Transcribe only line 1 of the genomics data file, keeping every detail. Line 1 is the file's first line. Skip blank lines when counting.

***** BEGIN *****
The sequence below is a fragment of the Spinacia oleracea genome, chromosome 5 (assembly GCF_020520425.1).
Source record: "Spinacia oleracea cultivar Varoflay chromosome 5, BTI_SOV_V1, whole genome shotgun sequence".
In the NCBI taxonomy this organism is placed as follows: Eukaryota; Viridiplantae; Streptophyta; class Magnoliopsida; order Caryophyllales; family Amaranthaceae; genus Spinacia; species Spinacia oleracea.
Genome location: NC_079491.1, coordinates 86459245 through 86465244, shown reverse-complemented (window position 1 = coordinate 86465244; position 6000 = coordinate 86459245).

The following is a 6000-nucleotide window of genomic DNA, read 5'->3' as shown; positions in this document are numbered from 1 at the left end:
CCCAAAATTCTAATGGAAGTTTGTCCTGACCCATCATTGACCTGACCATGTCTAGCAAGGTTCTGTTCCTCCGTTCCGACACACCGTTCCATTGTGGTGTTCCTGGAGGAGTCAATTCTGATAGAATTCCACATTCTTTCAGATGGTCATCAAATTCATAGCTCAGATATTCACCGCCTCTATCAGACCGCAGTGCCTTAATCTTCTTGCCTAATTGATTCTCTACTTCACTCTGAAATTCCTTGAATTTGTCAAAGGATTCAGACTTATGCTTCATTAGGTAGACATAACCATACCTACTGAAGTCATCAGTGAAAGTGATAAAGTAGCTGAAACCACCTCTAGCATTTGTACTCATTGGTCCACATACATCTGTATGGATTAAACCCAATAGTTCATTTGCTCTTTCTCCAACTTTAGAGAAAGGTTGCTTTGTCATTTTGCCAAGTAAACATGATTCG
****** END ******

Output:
The sequence below is a fragment of the Spinacia oleracea genome, chromosome 5 (assembly GCF_020520425.1).